The Mildura irrigation Colony.
The report of the chief engineer of water supply on the Mildura irrigation colony gives (says' the " Melboure Age■") a very satisfactory record of progress. The work done at Mildura shows that the Chaffeys have been better than their word. Under the terms of the agreement entered into with the Government, they undertook to expend £10,000 during the first twelve months, and £35,000 during the first five years. Up to the present time over £180,000 has been expended, and 6500 acres have now been cleared and brought under tillage, whereof' 6000 acres have beeiij or are m process of beinsr, I planted with vines or fruit trees, and 500 j acres are .under forage or grain crops. I Where only, four years ago there, was I scarcely a soul beyond a solitary shepherd, there-is now. a thriving settlement with.a population of over 3000 rapidly increasing, of which nearly 1000 count as resident agricultural settlers. There is no exaggeration m the hope that before the end of the decade Mildura will become one of the most flourishing districts of the colony, Not the least satisfactory feature of Mr Stuart Murray's report is his exposure of the groundless <i ess of the fear entertained m some quarters that Mildura is excessively depleting the waters of the Murray, river. The present volume of flood water m the river from Mildura to Swan Hill would be sufiicent to put, 14dn of water over the whole Mildura settlement rather often er than once a fortnight, while a total" depth of. lOin m an entire summer is the maximum proposed to be used. ,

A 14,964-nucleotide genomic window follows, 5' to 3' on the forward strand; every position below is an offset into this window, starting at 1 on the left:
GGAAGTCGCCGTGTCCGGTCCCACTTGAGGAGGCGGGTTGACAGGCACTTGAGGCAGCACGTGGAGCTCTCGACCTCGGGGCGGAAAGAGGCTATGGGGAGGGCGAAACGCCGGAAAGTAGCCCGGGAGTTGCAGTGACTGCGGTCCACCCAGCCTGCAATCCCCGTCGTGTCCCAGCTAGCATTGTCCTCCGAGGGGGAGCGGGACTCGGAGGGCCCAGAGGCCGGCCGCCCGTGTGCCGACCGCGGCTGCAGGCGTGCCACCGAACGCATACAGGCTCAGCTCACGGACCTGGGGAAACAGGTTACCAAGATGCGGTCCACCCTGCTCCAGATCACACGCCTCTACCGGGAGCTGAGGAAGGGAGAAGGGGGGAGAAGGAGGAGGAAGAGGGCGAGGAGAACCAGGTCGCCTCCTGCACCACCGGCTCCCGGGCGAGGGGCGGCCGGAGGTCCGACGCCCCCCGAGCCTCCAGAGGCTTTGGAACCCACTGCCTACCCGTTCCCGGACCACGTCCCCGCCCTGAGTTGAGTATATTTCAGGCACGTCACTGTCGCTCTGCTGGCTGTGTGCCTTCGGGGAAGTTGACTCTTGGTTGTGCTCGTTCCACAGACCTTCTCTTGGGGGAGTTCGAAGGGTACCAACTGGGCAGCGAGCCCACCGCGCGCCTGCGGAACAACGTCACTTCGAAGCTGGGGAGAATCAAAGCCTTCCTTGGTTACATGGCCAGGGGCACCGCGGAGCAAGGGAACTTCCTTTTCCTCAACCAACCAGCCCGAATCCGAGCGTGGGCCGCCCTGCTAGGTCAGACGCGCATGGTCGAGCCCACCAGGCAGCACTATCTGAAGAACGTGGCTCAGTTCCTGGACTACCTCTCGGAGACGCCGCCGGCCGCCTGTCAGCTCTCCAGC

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The Mildura irrigation Colony., Ashburton Guardian, Volume VII, Issue 2546, 17 October 1890
The Mildura irrigation Colony. Ashburton Guardian, Volume VII, Issue 2546, 17 October 1890
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